Skip to main content

Before the Toothbrush

What was there before the toothbrush? The twig of course. Has it died down? No sir! Not in India. It’s still very much the in-thing in rural India. But what surprised me somewhat is this spectacle of seeing policemen using twigs in Gurgaon. Well, I guess you discover many unexpected facets of India on those early morning walks — if you bother to venture outside of the confines of your apartment complex.

I am left wondering if the policemen use twigs out of cultural habit or to save money or out of convenience. I would be interested in hearing the opinion of the readers about what they think. I saw more this morning. One sturdy Haryanvi policeman climbed a tree on the periphery of the police station this morning — presumably to collect a twig for brushing his tooth. I am not quite sure as to the purpose of this energetic activity as the line of sight from me to him was not quite unobstructed.

What does this say — about policemen in particular and Indians in general? I do not know.
I am only wondering if the twig will last unto the next century too. I remember when Rajiv Gandhi used to talk about taking India to the 21st century. I used to be thrilled and used to wonder about how specifically India is going to be different in the next century. Bullock carts are a somewhat unique mode of transport that is omnipresent in rural India. I used to make annual trips to my ancestral village those days while going to school the rest of the year in a small steel town. So, I sort of used to associate bullock carts with villages and with being backward. I used to imagine that surely in the great 21st century, there will be nothing as archaic as bullock carts plying the streets and fields in rural India. But alas, we are more than one decade into that futuristic century and oxen can still be seen doing a sterling job of carrying paddy and more in the parts of India where paddy is grown.

Who knows … who will bet that the bullock cart won’t last into the next century as well when Facebook and Twitter and iPhones and Google will perhaps have vanished altogether…

Comments

Popular posts from this blog

Sarah Kay's poem from TED

If I should have a daughter, instead of mom, she's going to call me Point B,

because that way she knows that no matter what happens, at least she can always find her way  to me.
And I am going to paint the Solar Systems on the backs of her hands, so she has to learn the entire universe before she can say 'Oh, I know that like the back of my hand'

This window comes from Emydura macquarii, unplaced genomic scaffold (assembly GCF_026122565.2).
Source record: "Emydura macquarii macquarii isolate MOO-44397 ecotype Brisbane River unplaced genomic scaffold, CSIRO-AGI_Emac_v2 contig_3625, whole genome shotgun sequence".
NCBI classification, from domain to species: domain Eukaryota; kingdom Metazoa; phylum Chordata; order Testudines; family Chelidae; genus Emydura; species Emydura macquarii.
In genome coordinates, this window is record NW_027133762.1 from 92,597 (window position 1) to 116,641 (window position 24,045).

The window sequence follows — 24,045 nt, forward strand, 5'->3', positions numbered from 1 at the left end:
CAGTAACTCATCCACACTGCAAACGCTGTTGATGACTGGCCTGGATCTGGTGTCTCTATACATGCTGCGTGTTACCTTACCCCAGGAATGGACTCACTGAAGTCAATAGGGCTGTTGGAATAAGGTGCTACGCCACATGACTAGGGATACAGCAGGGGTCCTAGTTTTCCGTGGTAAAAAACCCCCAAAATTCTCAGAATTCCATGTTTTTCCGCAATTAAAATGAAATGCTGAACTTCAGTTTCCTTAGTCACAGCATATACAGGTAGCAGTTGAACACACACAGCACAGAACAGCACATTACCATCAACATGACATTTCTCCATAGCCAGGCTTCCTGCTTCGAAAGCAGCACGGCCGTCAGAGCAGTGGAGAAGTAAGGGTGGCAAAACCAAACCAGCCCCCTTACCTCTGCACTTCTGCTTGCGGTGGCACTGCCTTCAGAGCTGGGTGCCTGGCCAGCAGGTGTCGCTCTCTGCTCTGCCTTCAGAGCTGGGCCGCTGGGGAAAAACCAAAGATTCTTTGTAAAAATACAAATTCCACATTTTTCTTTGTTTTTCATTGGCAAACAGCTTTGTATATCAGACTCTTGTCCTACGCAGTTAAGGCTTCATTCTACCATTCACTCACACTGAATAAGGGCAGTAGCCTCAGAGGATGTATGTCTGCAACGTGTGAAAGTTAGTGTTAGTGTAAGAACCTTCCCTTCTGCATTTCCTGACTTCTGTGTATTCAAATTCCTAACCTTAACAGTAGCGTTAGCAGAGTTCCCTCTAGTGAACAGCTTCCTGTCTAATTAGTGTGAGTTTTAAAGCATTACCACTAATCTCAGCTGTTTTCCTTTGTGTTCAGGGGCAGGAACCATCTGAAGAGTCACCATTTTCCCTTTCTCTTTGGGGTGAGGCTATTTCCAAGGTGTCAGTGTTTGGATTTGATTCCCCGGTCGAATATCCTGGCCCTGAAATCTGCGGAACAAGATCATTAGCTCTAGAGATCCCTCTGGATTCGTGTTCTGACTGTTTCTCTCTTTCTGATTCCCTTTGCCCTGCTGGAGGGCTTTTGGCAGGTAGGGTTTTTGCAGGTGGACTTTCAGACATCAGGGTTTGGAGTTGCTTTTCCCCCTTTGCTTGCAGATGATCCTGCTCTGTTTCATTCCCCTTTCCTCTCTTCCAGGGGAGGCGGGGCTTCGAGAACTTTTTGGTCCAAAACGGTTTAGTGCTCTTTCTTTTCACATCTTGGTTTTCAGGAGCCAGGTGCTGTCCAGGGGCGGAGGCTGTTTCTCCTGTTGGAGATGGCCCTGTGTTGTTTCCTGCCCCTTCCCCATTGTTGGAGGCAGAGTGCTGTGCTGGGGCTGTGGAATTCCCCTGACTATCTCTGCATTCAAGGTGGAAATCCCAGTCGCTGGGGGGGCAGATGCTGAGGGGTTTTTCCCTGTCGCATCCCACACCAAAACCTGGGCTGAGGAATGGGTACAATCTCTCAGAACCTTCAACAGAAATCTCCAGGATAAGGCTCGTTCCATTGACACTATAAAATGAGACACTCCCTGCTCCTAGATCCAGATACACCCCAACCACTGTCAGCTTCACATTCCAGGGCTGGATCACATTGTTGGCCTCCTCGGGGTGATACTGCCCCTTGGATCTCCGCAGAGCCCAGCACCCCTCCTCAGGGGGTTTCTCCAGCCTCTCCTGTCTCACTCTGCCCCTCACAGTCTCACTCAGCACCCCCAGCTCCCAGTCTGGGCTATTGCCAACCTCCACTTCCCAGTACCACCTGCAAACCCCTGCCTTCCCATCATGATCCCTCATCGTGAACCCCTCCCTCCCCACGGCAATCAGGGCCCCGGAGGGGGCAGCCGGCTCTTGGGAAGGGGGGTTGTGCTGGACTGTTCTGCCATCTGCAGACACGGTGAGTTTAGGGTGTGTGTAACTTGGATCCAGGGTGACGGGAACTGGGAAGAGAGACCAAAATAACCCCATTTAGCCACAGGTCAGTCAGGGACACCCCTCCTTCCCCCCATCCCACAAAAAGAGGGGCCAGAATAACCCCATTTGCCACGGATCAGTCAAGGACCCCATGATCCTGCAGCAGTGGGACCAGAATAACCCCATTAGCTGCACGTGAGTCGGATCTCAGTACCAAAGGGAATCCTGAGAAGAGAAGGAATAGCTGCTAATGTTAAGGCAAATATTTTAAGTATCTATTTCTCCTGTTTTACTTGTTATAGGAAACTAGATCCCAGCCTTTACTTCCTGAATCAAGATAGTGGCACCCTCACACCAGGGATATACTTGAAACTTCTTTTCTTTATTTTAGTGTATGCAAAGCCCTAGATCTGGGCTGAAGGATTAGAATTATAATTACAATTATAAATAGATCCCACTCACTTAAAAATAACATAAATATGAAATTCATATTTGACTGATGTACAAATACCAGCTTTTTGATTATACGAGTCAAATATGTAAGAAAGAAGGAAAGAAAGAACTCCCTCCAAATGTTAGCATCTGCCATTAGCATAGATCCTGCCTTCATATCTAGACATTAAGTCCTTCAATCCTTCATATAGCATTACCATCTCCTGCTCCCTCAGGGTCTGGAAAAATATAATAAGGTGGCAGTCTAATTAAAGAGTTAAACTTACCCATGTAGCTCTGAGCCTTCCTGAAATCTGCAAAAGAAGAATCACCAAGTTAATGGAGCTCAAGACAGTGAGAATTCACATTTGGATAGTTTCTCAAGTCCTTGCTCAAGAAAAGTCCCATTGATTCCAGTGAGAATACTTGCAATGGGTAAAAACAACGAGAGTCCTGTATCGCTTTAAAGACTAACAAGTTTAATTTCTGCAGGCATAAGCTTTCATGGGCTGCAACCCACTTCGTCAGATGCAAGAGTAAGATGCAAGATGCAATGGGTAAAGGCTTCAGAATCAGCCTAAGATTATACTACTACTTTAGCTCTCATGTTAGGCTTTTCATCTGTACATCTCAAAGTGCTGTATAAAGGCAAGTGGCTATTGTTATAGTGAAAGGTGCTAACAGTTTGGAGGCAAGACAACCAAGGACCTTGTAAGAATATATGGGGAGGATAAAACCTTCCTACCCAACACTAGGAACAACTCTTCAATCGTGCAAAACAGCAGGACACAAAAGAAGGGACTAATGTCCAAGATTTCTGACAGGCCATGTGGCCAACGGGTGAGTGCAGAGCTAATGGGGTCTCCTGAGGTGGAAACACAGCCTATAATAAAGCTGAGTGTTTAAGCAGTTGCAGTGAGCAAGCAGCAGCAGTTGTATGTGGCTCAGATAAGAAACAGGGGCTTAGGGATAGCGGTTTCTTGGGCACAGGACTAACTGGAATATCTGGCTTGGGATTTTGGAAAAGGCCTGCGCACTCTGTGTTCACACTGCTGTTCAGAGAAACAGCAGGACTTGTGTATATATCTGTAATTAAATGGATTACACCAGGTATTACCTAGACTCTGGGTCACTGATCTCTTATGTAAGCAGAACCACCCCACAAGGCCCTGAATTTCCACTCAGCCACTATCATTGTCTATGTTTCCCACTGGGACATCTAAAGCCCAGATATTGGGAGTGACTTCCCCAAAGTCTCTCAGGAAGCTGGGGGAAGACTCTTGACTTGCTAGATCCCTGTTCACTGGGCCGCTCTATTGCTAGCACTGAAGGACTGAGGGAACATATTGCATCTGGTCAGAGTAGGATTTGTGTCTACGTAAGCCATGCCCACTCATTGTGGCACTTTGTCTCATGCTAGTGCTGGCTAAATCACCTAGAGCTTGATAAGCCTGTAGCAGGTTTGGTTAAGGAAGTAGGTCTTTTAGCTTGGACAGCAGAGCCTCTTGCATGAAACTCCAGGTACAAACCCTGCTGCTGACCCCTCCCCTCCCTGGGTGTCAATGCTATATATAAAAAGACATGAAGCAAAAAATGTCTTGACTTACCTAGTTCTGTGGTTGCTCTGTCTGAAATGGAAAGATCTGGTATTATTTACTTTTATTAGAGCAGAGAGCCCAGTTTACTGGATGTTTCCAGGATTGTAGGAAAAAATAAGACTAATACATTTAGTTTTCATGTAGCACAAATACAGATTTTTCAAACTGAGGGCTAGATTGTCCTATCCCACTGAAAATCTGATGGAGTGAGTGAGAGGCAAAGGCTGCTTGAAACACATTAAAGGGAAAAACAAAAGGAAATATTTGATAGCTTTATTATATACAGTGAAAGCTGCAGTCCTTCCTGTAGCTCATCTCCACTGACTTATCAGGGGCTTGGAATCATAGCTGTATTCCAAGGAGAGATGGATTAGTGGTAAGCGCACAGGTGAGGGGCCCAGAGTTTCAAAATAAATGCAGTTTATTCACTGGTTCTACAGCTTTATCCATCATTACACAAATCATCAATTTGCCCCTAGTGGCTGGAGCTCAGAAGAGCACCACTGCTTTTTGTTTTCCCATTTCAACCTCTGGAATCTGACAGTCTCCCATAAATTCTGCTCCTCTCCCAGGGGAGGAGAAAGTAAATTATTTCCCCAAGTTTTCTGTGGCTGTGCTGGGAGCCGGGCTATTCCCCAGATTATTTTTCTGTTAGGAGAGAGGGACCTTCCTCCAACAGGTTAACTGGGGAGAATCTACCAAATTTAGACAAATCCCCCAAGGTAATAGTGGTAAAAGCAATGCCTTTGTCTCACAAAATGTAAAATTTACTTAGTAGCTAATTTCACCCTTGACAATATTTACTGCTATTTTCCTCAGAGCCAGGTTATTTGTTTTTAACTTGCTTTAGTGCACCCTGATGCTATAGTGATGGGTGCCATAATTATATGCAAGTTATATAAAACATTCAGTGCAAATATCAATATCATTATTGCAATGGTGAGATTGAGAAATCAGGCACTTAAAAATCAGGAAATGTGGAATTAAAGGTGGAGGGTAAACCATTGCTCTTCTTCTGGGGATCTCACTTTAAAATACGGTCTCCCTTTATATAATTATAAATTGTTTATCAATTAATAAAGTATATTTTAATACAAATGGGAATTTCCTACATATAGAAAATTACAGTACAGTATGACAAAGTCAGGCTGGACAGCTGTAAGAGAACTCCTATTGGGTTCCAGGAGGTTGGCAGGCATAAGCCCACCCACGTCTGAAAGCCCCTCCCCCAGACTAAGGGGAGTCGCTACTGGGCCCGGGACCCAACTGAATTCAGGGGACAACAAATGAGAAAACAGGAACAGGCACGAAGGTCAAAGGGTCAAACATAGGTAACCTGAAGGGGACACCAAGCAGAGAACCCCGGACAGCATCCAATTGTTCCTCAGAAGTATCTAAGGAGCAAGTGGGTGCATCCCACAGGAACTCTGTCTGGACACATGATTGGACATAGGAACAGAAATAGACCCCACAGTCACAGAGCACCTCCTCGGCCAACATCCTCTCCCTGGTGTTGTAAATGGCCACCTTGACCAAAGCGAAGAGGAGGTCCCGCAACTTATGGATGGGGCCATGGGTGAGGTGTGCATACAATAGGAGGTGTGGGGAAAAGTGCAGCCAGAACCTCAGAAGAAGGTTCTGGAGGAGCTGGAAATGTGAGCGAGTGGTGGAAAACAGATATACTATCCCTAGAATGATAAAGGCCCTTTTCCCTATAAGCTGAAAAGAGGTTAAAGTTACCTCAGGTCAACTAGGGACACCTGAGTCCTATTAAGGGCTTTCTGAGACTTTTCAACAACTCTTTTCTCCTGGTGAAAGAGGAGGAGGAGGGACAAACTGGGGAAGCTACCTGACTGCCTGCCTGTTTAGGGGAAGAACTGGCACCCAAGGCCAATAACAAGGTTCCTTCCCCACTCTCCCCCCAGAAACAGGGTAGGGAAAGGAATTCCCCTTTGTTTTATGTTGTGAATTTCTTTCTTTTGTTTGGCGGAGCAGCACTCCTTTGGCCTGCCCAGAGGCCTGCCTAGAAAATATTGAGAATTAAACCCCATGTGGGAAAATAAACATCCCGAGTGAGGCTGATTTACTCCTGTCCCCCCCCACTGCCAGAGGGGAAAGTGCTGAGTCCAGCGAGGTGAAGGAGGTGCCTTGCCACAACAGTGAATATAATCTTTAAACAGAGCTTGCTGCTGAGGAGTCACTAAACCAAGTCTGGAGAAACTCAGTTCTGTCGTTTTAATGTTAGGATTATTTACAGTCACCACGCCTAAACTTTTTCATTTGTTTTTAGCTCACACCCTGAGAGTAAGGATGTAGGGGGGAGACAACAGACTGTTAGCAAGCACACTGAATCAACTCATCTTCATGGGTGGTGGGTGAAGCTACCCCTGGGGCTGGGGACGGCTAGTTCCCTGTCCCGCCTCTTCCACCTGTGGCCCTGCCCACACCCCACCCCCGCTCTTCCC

And she's going to learn that this life will hit you, hard, in the face, wait for you to get back up, just so we can kick you in the stomach but getting the wind knocked out of you is the only way to remind your lungs how much they like the taste of air.

Top 10 Crazy Facts About India

Here's a random list of things. 1.Indians sometimes prefer to abort a fetus if they find out that it's female. (Or they just kill the new born baby after it's born.) 2.There are more than 20 million babies born in India. EVERY. SINGLE. YEAR. 3.Child labor is so commonplace in India that few notice it or consider it out of the ordinary. Kids work as waiters or dishwashers in roadside restaurants. Sometimes, kids ferry tea to the local police station from a nearby roadside tea stall. 4.Massive numbers of kids and younger and adult women are employed as maids in middle class to rich households. Middle class houses might pay 200 rupees to a female who comes and washes the dishes. Rich houses might employ women permanently by paying them more. 5.Cars in the Indian cities are washed in the morning by car-washers who tend to be young men who get paid around 100 to 200 rupees per month for this service. 6.India is home to some crazily competitive exams. The IIT JEE and the IIM CAT have …

Edward Snowden

This seems to me to be the defining journalism-whistle-blower story of this generation. It's rare in today's world when privileged people voluntarily choose to take steps whereby they give up comfortable lives to do something that is in the 'public good.' Mr. Snowden was clearly a computer whiz which explains why he got jobs at the CIA (including postings in Geneva under diplomatic cover). Booz Allen obviously did not hire him or pay him the $1,20,000 salary without Mr. Snowden showcasing some considerable technical expertise. I believe Mr. Snowden's expertise probably lies in having deep expertise in various flavors of Linux. That is what I am inclined to infer from his various job roles as a 'Systems Engineer' or 'System Administrator.' Being the self-driven sort of person that he was, I am sure he must be having good knowledge about networking and encryption stuff including but not limited to Cisco routers and related technologies. To put these t…